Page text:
Researchers from The University of Manchester studying a rare and potentially lethal childhood disease – which is the clinical opposite of diabetes – have made an important discovery.
Previously it was thought only babies with the most severe form, known as persistent CHI, were at risk of brain damage. The study, published in the journal Frontiers in Endocrinology, will now inform paediatric practice.
CHI is a disease which affects newborn babies where their bodies produce far too much insulin and as a result their blood sugars are very low. It was already known babies born with the persistent form of CHI were at risk of brain damage and developmental delay but it was always believed that the transient form of CHI was less severe and did not carry the same risks.
Dr Karen Cosgrove, from the University’s Faculty of Life Sciences who helped to carry out the study, said: “Our new research proves it is important for all babies with CHI to be treated promptly to prevent low blood sugars occurring.”
Researchers from the University’s Faculty of Life Sciences and Faculty of Medical and Human Sciences along with consultants from the Royal Manchester Children’s Hospital part of Central Manchester University Hospitals NHS Foundation Trust teamed up for the research. Royal Manchester Children’s Hospital is the base for the Northern Congenital Hyperinsulinism (NORCHI) service which is a highly specialised service for the treatment of this condition.
The study found that a third of children have evidence of brain damage from low blood sugars occurring at an early age.
Professor Peter Clayton, Professor of Child Health and Paediatric Endocrinology, said: “Based on these findings, the team recommends that any baby with CHI, whether they turn out to have transient or persistent CHI, should have immediate and sustained treatment of low blood sugar to prevent long-term disability.”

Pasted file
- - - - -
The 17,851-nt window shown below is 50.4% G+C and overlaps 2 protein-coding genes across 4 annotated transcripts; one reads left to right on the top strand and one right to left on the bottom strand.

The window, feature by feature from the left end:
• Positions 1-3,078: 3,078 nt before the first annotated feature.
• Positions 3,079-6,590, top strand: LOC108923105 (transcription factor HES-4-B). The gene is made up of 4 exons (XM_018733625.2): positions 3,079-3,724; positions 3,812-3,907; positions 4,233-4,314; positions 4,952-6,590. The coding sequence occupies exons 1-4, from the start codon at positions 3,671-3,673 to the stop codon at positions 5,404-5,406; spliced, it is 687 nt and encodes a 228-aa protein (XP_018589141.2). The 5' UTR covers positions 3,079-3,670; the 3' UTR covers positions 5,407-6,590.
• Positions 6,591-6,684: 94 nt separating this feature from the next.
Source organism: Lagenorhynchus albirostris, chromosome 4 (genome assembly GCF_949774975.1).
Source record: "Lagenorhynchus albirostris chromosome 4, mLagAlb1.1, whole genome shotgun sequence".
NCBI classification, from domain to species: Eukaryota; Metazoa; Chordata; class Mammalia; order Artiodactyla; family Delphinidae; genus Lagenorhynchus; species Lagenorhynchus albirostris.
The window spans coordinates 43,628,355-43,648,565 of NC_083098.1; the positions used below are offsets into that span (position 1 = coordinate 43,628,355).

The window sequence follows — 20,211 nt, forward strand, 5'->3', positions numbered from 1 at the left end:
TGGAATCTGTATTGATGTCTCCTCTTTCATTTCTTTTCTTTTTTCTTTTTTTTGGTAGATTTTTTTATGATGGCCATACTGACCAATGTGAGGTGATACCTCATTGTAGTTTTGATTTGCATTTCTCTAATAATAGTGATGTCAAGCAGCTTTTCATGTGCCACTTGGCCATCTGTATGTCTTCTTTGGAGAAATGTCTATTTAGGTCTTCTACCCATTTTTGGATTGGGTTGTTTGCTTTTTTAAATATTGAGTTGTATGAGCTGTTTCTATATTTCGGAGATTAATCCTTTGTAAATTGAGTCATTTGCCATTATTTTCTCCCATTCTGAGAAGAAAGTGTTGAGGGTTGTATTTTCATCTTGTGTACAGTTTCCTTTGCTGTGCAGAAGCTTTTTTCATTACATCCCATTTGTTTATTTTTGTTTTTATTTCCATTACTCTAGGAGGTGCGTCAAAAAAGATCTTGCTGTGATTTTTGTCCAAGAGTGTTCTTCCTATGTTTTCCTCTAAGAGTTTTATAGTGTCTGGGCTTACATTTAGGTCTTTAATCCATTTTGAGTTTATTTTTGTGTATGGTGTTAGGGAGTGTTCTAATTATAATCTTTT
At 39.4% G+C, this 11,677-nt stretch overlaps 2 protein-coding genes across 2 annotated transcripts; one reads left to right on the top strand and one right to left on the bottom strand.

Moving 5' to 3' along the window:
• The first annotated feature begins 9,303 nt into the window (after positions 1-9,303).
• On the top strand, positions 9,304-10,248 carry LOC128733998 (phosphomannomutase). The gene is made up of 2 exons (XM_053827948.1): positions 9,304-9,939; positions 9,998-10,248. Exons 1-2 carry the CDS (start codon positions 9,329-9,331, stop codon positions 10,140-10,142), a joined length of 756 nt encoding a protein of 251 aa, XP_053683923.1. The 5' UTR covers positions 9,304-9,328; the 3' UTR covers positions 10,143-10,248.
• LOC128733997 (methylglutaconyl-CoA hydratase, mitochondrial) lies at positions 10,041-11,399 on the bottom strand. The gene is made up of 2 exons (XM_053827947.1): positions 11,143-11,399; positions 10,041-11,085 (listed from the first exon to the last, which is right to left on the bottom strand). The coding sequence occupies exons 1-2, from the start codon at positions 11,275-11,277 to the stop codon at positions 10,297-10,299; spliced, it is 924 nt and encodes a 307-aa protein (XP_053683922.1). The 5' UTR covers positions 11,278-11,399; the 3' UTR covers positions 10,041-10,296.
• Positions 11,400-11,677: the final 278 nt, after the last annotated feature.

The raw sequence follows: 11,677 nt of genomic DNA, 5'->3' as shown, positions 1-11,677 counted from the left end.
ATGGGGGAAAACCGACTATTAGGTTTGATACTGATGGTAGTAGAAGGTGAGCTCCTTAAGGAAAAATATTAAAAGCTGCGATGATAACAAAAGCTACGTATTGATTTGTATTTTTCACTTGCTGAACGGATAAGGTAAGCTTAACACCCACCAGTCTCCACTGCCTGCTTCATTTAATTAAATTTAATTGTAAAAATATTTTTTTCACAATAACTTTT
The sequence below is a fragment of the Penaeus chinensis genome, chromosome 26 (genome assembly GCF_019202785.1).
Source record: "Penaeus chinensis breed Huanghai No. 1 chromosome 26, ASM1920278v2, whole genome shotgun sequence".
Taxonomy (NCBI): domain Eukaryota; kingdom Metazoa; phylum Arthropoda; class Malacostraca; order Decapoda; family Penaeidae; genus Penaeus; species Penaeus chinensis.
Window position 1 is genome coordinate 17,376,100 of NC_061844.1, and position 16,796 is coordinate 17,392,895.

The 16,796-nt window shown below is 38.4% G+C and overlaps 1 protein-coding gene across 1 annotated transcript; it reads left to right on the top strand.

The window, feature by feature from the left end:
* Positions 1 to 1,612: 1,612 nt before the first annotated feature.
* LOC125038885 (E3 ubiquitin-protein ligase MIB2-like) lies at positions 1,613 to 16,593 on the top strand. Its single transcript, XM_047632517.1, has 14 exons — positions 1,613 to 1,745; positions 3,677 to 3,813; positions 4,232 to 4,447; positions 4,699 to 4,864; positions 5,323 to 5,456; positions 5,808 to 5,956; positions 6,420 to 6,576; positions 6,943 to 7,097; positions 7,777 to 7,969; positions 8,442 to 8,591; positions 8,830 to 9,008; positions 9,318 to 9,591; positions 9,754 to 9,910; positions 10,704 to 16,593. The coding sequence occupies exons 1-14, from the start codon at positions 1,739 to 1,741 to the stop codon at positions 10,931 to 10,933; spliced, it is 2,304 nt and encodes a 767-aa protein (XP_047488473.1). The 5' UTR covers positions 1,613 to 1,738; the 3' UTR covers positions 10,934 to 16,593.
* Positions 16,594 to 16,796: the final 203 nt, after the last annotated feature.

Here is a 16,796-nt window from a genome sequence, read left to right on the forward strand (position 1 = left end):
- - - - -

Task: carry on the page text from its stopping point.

Doctor Indi Banerjee, Consultant in Paediatric Endocrinology at Royal Manchester Children’s Hospital and clinical lead for NORCHI, said: “It has long been recognised that low blood sugars in these babies can cause brain damage. This research shows the damage happens even in children with the milder version of the disease, where low sugars improve after a few days. The damage to the developing brain in these children can be prevented by promptly recognising and correcting the low blood sugars.”
The research has been published in Frontiers in Endocrinology to view the paper, click here.
Professor Peter Clayton, from The University of Manchester, is also Director: Greater Manchester, Lancashire & South Cumbria Medicines for Children Research Network and Associate Director: Greater Manchester Comprehensive Local Research Network
The University of Manchester